MPAA Rating: PG/ Genre: Sci-Fi Romance/Stars: Jeff Bridges, Karen Allen, Charles Martin Smith, Richard Jaeckel, Robert Phalen, Tony Edwards, John Walter Davis, Ted White, Dirk Blocker, M. C. Gainey, George Buck Flower, Ralph Cosham, Lu Leonard, Mickey Jones, David Wells/Runtime: 115 minutes
I think it is safe to say that when one ponders on the iconic film helmer John Carpenter, I can safely bet that the 1984 slice of cinematic pie that is Starman is by no means the first movie you might think of. This is because the simplistic yet quite lovely narrative of an alien deciding to pay mankind a visit isn’t exactly the typical movie you might expect from Carpenter. A fact that can be backed up incidentally by the fact that all the rest of Carpenter’s movies from the late 70s and 80s include such movies like Escape from New York, The Fog, The Thing, and of course Halloween. Yet even when you factor in Carpenter cinematic adventures such as Vampires from 1998 and In the Mouth of Madness from 1995, it’s clear that Starman most assuredly is not your typical John Carpenter movie. In many respects this is because Starman is a slice of cinematic pie that chooses to adopt an emotional and pathos-heavy tone to everything from its ominous beginning to an ending that will make you cry. More than that though, it’s the fact that thanks to first rate work from Carpenter at the helm and winning performances from both Karen Allen and especially Jeff Bridges, Starman is an immersive and moving look at what life is all about, the incredible force that is love, and how crucial it is to both accept and comprehend things you might not be able to at first, but that when you do will change your life forever.
The plot is as follows: Coming equipped with a friendly welcoming message from the planet Earth, NASA decided to send out a probe known as Voyager II into the immense cosmos in the long gone year known as 1977. To that end, we see that 7 years after it was sent out, an extraterrestrial species has crossed paths with the probe, figured out what it was saying, and sent us a friend request in the form of one of their species paying us a friendly visit. Things go slightly awry however when the being’s vessel crash lands in the countryside of Wisconsin and its occupant making its way to a home owned by a woman by the name of Jenny Hayden. A woman who incidentally has as of late been mourning the untimely demise of her beloved husband Scott. To that end, we see that our new extraterrestrial friend decides to utilize both a photo and some of Scott’s hair and transform itself into an uncanny clone of Scott much to Jenny’s shock and horror. Yet although this entity looks like Scott, it has difficulty with the most simplistic human being motor and verbal skills to say nothing of having a limited amount of knowledge on the particulars of humanity due to only knowing about us what we put on the gold disc inside the Voyager probe. We soon see that our alien friend is wanting Jenny to take him to a town in Arizona so he can meet up with his return ship home in a few days. Seeing that she might not have a choice in the matter, Jenny agrees to take him and from there the two set off on a road trip in Jenny’s Mustang which will see Jenny not only start to fall for our alien arrival, but also teach him (?) about the more intricate aspects of humanity. At the same time, we also see that a scientist from SETI by the name of Mark Sherman is contacted by the government due to the crash and as a result finds himself going after our heroine and our alien visitor. Thus the question now becomes will our alien hero get to the rendezvous point in time or will the government that invited him capture him first? That dear reader I will leave you to discover for yourself….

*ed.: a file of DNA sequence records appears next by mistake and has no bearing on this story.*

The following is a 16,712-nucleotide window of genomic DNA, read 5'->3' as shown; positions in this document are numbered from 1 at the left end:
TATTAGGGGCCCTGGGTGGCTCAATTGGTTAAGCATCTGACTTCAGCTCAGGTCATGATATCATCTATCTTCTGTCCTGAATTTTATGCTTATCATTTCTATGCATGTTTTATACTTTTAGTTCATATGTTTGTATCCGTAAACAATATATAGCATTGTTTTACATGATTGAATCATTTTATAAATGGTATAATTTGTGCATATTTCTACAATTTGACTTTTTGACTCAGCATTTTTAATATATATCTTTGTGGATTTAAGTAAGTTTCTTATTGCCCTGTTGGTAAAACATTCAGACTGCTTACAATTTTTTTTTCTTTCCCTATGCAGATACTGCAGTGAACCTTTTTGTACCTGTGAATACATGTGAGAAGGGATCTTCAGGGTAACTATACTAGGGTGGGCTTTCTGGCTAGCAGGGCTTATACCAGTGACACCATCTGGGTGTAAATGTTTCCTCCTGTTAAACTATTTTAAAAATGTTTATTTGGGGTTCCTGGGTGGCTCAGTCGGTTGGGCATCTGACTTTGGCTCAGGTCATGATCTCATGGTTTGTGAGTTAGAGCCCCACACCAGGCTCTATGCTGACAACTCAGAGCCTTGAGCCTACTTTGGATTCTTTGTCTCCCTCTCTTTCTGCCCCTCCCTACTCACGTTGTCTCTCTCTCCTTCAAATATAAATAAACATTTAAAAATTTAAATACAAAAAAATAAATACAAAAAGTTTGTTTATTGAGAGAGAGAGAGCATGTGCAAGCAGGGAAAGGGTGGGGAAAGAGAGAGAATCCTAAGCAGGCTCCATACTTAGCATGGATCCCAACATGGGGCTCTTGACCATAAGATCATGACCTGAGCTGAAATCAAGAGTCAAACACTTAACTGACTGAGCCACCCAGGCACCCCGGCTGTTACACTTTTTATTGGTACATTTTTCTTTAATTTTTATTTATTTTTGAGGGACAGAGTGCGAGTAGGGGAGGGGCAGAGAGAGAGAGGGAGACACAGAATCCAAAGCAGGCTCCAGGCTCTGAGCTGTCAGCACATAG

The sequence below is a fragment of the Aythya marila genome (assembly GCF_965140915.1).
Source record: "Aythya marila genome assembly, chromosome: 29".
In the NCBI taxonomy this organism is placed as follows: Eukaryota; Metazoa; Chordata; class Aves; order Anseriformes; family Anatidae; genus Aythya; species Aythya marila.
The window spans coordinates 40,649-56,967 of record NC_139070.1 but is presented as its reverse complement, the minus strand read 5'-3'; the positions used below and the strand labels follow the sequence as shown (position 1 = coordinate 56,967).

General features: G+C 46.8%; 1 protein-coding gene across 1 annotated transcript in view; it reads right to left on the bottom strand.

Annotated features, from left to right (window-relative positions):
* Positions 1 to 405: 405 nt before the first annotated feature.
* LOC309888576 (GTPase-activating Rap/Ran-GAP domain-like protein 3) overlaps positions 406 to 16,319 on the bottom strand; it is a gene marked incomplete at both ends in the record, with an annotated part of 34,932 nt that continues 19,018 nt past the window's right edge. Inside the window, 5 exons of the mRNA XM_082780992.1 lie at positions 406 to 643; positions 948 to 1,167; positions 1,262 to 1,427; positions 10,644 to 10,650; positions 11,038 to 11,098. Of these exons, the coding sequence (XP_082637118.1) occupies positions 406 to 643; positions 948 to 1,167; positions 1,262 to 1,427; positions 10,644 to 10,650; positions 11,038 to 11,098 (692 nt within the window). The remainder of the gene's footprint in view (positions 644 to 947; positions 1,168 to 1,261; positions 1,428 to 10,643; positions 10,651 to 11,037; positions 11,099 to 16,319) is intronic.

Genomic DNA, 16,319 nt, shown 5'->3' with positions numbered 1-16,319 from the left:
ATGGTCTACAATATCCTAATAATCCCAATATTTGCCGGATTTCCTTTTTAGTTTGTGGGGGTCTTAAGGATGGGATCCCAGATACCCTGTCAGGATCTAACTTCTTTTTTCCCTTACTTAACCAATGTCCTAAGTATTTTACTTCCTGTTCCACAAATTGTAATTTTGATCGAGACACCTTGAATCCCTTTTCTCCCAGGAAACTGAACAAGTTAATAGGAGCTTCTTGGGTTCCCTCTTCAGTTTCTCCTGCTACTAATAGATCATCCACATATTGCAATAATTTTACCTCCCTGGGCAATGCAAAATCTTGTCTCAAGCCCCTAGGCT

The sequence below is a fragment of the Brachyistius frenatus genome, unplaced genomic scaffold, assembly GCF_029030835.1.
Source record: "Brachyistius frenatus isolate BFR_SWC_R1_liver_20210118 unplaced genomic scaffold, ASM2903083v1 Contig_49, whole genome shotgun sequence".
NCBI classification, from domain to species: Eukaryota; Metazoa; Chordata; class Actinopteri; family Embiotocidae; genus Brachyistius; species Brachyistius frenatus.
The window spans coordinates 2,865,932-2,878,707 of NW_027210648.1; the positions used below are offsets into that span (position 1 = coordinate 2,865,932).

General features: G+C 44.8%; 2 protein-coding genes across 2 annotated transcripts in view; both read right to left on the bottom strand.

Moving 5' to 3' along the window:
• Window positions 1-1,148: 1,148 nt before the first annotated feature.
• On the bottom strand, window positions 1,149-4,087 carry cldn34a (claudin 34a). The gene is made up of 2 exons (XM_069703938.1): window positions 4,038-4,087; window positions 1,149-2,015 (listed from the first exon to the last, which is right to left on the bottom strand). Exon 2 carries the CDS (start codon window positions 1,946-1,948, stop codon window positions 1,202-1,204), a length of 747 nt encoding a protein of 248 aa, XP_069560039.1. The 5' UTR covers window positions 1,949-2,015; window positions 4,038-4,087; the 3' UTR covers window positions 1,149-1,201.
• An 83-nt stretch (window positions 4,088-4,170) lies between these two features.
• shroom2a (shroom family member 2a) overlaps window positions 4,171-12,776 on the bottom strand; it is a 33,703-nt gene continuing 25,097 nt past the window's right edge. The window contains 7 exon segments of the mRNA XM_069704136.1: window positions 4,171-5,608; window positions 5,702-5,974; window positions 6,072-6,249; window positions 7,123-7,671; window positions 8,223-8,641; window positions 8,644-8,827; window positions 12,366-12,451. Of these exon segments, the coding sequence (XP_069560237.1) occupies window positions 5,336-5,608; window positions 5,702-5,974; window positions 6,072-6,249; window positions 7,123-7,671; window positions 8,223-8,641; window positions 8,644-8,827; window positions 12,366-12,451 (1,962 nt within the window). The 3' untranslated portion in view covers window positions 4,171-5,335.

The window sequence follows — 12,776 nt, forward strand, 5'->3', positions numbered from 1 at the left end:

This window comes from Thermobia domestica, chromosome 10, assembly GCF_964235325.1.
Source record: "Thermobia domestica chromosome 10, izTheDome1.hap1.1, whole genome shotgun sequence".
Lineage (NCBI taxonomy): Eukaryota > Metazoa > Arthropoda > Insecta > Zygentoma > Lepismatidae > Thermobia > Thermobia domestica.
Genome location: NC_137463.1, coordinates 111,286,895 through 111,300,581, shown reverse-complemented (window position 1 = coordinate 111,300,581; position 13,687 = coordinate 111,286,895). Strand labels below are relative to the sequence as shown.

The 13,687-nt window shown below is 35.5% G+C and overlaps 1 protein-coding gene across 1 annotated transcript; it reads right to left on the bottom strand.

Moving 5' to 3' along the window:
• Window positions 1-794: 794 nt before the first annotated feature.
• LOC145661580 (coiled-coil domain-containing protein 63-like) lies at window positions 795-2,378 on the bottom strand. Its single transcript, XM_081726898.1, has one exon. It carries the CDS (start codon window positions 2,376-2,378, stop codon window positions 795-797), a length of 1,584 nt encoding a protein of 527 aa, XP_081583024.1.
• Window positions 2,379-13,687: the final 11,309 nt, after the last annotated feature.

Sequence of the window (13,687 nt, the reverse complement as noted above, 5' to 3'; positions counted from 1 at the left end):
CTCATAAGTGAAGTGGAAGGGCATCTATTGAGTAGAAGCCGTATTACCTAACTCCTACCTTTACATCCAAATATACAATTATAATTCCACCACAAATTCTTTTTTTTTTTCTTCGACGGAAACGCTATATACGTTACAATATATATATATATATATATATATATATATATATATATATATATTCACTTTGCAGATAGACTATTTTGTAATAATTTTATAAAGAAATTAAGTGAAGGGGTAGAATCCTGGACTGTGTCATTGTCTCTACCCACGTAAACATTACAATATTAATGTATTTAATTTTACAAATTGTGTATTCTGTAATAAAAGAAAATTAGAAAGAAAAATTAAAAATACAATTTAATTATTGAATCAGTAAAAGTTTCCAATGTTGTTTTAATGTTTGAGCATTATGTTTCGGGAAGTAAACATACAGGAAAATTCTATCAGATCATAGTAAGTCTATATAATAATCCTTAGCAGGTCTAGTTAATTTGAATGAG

Now right off the bat I guess I should note that the core of this slice of cinematic pie’s narrative is one that can be found in the road trip subgenre of movie magic even though it is utilized in this slice of cinematic pie in a manner that is not like any other movie I have seen either before or after especially with the degree of skill and talent that this one has at its disposal. A feat that is primarily possible due to the fact that this slice of cinematic pie is a quest of discovery. Not of the places visited or the individuals whose paths cross with our main characters, but instead of just what exactly being a human being is all about. It is with that in mind that this slice of cinematic pie chooses to challenge those who view it by asking them questions like how do you view what life is all about to say nothing of your part in it, does the death of a person really mean that they are gone forever, and one of the most crucial questions of all, what truly does it mean to love another? To that end, we see that this slice of cinematic pie succeeds on the level that it does due to the tennis match at play between a pair of distinct perspectives. One is a literal alien who has no idea about how life or any of its intricacies operate to say nothing of a complete lack of comprehension about some of the more intricate ideas that are a key element to mankind’s day to day life on this planet. The other is a grief-stricken and cynical human being with a lifetime of highs and lows, but who is still looking for even a hint as to why being human is worth it just so she can get through one more day without the one thing that made life truly worth living in her book.